The random phase approximation (RPA) is attracting renewed interest as a universal and accurate method for first-principles total energy calculations. The RPA naturally accounts for long-range dispersive forces without compromising accuracy for short-range interactions making the RPA superior to semilocal and hybrid functionals in systems dominated by weak van der Waals or mixed covalent-dispersive interactions. In this work, we present plane-wave-based RPA calculations for a broad collection of systems with bond types ranging from strong covalent to van der Waals. Our main result is the RPA potential energy surfaces of graphene on the Cu(111), Ni(111), Co(0001), Pd(111), Pt(111), Ag(111), Au(111), and Al(111) metal surfaces, which represent archetypical examples of metal-organic interfaces. Comparison with semilocal density approximations and a nonlocal van der Waals functional show that only the RPA captures both the weak covalent and dispersive forces, which are equally important for these systems. We benchmark our implementation in the GPAW electronic structure code by calculating cohesive energies of graphite and a range of covalently bonded solids and molecules as well as the dissociation curves of H2 and H2+. These results show that the RPA with orbitals from the local density approximation suffers from delocalization errors and systematically underestimates covalent bond energies yielding similar or lower accuracy than the Perdew-Burke-Ernzerhof (PBE) functional for molecules and solids, respectively.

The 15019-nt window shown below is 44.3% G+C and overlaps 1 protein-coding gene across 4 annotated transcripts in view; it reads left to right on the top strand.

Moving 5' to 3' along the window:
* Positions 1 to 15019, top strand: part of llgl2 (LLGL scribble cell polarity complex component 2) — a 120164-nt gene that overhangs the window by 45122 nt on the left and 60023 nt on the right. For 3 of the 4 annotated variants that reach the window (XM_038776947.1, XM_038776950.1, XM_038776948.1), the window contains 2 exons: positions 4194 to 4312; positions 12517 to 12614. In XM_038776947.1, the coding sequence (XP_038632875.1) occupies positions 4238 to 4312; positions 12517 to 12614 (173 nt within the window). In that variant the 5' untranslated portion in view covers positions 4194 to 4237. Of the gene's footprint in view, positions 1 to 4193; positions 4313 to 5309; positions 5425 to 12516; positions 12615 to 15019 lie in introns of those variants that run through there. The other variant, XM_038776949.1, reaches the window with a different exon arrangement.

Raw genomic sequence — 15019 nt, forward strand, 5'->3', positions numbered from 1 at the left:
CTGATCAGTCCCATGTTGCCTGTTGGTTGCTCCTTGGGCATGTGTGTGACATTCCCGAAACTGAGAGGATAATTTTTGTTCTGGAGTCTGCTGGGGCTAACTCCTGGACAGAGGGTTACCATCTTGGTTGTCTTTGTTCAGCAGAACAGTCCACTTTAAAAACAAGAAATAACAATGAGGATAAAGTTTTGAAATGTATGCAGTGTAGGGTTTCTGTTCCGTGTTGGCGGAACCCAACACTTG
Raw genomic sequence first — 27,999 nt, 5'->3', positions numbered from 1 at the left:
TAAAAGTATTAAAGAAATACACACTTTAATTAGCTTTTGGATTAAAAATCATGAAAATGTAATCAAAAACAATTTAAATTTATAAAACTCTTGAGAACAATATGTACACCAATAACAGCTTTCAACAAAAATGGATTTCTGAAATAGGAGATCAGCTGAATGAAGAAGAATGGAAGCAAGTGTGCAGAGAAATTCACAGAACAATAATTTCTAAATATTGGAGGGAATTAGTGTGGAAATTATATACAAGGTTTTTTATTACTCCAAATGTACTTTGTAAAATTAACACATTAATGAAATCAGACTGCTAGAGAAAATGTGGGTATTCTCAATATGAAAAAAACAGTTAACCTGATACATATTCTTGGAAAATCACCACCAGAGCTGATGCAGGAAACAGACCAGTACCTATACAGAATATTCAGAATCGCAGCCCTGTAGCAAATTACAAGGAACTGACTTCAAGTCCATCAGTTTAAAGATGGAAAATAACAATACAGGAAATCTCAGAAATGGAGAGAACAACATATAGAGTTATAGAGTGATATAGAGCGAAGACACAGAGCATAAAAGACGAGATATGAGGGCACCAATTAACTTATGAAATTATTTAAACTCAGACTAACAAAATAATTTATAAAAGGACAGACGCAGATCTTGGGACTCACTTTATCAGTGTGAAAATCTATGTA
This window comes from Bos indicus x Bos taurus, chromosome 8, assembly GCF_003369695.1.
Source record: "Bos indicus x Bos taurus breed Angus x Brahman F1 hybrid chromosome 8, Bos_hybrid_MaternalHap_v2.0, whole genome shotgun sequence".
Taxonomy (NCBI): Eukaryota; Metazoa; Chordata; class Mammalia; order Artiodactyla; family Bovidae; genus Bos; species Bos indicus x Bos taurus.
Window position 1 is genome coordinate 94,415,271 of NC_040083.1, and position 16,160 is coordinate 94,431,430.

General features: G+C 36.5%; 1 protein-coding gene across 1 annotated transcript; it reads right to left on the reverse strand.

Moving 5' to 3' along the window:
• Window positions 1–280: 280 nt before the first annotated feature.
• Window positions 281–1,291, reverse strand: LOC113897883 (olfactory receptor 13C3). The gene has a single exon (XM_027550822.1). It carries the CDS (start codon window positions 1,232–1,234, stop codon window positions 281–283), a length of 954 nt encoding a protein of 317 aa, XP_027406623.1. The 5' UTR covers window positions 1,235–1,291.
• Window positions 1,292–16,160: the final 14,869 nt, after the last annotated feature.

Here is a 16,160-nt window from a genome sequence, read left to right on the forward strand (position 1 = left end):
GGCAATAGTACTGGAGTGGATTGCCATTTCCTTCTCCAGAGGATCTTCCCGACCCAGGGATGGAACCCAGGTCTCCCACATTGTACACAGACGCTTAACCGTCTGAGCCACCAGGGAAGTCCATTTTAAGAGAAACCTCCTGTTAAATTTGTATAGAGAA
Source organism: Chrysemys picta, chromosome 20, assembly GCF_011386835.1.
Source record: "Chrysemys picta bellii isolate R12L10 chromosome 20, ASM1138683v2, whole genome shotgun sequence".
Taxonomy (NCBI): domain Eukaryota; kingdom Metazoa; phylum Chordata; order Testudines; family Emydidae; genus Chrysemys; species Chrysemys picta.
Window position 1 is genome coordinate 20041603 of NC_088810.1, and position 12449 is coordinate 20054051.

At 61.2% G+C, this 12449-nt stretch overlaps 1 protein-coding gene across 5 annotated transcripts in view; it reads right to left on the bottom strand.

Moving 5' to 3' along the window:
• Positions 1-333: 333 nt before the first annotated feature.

|Journal||Physical Review B Condensed Matter|
|Publication status||Published - 2013|